And that's why this quote from the Rev. Jackson, spoken in South Carolina yesterday, is so interesting:
“If I were a candidate, I’d be all over Jena,” Jackson said after an hour-long speech at Columbia’s historically black Benedict College.
He's referring to the Jena Six -- black teenagers who feel victim to what appears to be the racial prejudice of authorities in a small Louisiana town.
But Jackson doesn't seem to understand Barack Obama or his candidacy, which is surprising, because Jackson is a supporter, albeit one who Obama has not seen fit to draw into his inner circle. (The reporter David Mendell, in his new book about Obama, has a great anecdote about how Jackson, spying Obama's daughter Sasha at an inaguration event, lifted her up and put her on a small pedestal to pose for pictures. When the cameras stop flashing, Jackson stepped away, leaving his three-year-old girl teetering on a tall block of concrete.)
Barack Obama, while acknowledging that he owes a significant debt to Jesse Jackson, is not running as the candidate of the Democratic urban machine, or as the candidate of African Americans, or as the candidate of the African American political establishment. His run , its assumptions and the way Obama interacts with the establishment is predicated on difference.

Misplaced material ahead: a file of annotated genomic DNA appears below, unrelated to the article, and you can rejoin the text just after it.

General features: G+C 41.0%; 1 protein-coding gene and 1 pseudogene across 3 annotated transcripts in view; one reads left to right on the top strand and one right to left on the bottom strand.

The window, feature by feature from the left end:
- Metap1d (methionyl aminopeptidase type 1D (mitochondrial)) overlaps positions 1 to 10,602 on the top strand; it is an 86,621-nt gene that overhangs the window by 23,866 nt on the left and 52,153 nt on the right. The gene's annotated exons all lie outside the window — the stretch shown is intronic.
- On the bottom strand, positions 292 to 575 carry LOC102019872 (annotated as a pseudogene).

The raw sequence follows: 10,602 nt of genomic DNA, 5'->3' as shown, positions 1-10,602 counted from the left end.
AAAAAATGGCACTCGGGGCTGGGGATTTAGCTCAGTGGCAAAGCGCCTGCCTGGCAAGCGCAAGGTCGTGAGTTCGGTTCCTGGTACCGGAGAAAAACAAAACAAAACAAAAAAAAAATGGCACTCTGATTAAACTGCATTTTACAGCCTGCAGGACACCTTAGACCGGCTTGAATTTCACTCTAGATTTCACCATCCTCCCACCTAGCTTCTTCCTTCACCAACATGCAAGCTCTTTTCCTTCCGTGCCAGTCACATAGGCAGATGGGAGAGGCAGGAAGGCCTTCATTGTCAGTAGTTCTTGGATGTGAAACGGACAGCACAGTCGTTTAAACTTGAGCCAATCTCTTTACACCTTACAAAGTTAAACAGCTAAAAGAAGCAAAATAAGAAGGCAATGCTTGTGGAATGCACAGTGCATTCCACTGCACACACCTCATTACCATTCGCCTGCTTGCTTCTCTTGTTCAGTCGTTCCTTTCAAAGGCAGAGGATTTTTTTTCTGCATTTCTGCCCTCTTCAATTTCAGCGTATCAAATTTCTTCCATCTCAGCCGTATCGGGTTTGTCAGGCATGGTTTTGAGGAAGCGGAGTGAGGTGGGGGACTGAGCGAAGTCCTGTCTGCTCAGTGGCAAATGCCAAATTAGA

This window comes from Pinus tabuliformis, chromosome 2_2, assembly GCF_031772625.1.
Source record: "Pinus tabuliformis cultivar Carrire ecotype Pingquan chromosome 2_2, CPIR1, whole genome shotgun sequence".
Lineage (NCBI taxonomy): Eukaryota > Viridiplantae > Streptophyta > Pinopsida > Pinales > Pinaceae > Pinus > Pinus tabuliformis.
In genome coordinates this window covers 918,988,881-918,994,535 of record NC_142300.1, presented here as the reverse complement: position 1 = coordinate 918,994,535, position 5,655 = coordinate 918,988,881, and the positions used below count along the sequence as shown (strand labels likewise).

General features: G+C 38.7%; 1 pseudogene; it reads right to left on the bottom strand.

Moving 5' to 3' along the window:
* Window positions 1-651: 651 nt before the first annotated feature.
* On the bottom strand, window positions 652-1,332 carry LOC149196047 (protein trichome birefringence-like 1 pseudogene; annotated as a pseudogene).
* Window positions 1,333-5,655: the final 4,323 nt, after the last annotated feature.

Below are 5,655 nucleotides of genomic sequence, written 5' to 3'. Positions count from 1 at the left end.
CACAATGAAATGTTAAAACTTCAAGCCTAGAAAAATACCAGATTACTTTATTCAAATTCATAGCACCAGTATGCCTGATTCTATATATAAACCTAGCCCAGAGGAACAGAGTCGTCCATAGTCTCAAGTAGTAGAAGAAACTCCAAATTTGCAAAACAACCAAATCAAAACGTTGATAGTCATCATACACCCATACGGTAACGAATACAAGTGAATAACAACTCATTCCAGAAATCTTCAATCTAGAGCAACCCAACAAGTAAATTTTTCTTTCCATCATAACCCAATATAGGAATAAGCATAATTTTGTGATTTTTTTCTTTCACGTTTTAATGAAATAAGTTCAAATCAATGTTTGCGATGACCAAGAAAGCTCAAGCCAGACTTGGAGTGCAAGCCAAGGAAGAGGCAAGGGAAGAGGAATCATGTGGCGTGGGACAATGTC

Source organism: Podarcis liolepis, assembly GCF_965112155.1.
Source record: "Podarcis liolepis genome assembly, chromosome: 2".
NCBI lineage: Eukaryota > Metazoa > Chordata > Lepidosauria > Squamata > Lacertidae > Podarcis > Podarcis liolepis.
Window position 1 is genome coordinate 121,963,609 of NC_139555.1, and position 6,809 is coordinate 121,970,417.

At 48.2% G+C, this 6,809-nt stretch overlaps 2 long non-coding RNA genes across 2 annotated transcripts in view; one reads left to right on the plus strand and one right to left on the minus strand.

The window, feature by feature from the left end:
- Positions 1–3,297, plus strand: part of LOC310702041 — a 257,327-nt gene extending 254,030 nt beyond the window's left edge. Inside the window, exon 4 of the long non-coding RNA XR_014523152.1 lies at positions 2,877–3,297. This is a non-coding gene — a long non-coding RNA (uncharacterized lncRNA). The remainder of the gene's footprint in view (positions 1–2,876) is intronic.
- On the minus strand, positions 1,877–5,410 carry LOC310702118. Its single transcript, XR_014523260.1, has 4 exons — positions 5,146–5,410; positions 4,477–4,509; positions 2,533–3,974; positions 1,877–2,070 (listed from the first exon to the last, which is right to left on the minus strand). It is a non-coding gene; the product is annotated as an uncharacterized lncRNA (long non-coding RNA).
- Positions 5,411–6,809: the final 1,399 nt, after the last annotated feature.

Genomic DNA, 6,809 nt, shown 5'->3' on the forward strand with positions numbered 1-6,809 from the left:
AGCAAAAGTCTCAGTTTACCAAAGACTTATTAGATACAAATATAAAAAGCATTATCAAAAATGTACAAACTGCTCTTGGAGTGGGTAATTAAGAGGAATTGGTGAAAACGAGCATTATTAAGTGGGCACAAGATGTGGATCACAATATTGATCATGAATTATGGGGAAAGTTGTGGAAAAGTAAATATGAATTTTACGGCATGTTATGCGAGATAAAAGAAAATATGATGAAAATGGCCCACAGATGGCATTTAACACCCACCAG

It's equally inaccurate to call Obama a deliberate foil for Jackson, who is associated in the minds of many white Democrats and non-Democrats with a type of politics that makes them nervous or uncomfortable. He certainly isn't trying to convince whites that he is less "scary" than Jackson. Now, he maybe he is less "scary," but that's an effect of Obama's personality and biography, and not anything related to choices he made during his campaign.
One Obama adviser chalks the tension up to age and experience: Obama is literally a generation away from Jesse Jackson and would therefore not be expected to share his outlook, worldview, predispositions or habits.